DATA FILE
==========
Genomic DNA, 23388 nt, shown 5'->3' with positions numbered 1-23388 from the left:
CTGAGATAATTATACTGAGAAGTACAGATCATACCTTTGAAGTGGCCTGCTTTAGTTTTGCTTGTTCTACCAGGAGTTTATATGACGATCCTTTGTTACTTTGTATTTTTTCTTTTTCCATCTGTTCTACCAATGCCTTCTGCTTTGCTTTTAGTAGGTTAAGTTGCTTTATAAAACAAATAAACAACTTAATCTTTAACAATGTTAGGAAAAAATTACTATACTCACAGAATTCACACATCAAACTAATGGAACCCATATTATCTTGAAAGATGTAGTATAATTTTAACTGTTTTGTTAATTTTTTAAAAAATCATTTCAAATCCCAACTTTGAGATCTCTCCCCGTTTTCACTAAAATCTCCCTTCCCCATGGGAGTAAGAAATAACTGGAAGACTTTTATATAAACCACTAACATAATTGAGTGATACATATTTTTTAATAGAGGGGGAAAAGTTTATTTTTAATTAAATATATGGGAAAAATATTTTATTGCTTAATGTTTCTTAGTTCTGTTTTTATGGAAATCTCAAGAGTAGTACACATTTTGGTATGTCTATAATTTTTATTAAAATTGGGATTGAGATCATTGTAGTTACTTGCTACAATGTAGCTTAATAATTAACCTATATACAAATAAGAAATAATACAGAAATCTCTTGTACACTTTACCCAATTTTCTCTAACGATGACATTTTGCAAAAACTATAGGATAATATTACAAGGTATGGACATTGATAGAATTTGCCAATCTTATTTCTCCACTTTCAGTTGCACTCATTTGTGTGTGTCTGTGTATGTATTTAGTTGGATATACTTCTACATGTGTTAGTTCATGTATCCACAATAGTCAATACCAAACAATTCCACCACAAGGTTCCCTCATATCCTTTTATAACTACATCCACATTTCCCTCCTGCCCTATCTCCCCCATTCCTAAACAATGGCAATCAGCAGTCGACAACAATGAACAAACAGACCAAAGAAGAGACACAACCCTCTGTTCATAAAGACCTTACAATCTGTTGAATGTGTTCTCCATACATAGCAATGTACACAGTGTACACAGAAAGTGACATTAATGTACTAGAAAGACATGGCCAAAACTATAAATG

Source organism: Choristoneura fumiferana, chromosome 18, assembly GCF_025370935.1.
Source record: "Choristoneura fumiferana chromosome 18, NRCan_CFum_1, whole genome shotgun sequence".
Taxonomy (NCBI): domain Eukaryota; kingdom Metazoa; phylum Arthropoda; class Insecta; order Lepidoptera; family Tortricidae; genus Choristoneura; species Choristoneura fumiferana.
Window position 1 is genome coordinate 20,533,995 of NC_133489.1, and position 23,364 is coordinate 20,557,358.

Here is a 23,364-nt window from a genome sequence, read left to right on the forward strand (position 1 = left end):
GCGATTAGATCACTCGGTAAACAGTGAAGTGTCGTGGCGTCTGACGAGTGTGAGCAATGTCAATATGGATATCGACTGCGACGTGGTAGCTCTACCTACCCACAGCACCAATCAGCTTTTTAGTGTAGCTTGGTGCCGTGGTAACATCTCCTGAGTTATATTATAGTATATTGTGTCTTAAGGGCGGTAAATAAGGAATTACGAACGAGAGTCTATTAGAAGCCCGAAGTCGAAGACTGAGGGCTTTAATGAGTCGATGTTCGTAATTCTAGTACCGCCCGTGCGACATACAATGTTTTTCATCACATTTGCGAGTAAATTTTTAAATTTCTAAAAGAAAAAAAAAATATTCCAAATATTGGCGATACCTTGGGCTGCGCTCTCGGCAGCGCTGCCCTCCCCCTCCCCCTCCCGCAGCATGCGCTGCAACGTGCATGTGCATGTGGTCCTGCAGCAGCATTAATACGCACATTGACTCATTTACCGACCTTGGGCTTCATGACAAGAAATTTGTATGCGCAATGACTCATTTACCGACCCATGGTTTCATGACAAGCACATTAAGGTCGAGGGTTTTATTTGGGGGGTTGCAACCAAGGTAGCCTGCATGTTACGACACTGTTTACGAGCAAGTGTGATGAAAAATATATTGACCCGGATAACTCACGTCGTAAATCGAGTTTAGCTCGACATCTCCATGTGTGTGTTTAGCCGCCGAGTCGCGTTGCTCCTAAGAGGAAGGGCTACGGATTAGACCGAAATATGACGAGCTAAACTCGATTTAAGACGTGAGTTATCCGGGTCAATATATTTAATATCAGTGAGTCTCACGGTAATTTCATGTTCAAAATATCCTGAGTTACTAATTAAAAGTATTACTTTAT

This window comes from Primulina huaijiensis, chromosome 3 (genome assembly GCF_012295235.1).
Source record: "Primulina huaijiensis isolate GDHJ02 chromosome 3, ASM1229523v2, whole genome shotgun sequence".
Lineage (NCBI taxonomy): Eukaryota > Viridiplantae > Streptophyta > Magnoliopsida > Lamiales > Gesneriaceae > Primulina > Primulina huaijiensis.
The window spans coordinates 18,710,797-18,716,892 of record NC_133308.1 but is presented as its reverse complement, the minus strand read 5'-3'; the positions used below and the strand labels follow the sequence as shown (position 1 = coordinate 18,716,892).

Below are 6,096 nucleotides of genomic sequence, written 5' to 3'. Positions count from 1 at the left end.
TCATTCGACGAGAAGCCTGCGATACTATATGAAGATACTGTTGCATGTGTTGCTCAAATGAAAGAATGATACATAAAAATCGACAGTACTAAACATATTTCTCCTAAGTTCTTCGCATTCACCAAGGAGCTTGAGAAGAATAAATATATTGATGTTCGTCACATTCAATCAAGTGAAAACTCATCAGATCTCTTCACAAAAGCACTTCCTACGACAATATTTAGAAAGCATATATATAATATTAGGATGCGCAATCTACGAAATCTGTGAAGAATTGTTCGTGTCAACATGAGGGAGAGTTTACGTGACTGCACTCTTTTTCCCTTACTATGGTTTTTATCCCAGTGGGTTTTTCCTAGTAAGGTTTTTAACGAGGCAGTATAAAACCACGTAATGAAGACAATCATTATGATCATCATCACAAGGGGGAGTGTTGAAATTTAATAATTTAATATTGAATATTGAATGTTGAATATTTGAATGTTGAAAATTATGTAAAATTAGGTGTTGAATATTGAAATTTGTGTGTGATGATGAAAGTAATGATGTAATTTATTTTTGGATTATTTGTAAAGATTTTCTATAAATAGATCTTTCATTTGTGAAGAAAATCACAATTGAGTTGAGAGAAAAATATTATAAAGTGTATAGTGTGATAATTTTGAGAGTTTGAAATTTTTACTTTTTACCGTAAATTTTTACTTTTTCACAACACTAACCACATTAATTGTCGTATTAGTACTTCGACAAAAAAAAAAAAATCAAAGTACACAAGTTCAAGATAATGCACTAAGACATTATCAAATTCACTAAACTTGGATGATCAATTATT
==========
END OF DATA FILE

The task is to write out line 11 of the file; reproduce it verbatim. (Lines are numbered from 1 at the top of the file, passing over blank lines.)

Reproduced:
Lineage (NCBI taxonomy): Eukaryota > Viridiplantae > Streptophyta > Magnoliopsida > Lamiales > Gesneriaceae > Primulina > Primulina huaijiensis.